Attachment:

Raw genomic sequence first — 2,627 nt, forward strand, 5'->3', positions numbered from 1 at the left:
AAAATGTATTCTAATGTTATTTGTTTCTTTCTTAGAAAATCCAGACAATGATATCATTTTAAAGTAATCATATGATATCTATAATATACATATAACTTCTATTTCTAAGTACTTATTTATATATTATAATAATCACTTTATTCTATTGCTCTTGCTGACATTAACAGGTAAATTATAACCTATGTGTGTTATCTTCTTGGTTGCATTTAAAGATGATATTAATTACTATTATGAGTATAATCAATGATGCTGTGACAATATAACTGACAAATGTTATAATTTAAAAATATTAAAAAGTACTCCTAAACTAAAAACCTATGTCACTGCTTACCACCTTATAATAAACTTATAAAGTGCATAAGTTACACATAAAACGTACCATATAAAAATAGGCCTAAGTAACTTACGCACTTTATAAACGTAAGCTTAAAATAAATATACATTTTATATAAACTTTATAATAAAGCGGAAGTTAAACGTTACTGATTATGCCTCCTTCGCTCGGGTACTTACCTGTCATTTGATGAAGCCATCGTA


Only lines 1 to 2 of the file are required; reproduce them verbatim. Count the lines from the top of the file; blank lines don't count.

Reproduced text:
Raw genomic sequence first — 2,627 nt, forward strand, 5'->3', positions numbered from 1 at the left:
AAAATGTATTCTAATGTTATTTGTTTCTTTCTTAGAAAATCCAGACAATGATATCATTTTAAAGTAATCATATGATATCTATAATATACATATAACTTCTATTTCTAAGTACTTATTTATATATTATAATAATCACTTTATTCTATTGCTCTTGCTGACATTAACAGGTAAATTATAACCTATGTGTGTTATCTTCTTGGTTGCATTTAAAGATGATATTAATTACTATTATGAGTATAATCAATGATGCTGTGACAATATAACTGACAAATGTTATAATTTAAAAATATTAAAAAGTACTCCTAAACTAAAAACCTATGTCACTGCTTACCACCTTATAATAAACTTATAAAGTGCATAAGTTACACATAAAACGTACCATATAAAAATAGGCCTAAGTAACTTACGCACTTTATAAACGTAAGCTTAAAATAAATATACATTTTATATAAACTTTATAATAAAGCGGAAGTTAAACGTTACTGATTATGCCTCCTTCGCTCGGGTACTTACCTGTCATTTGATGAAGCCATCGTA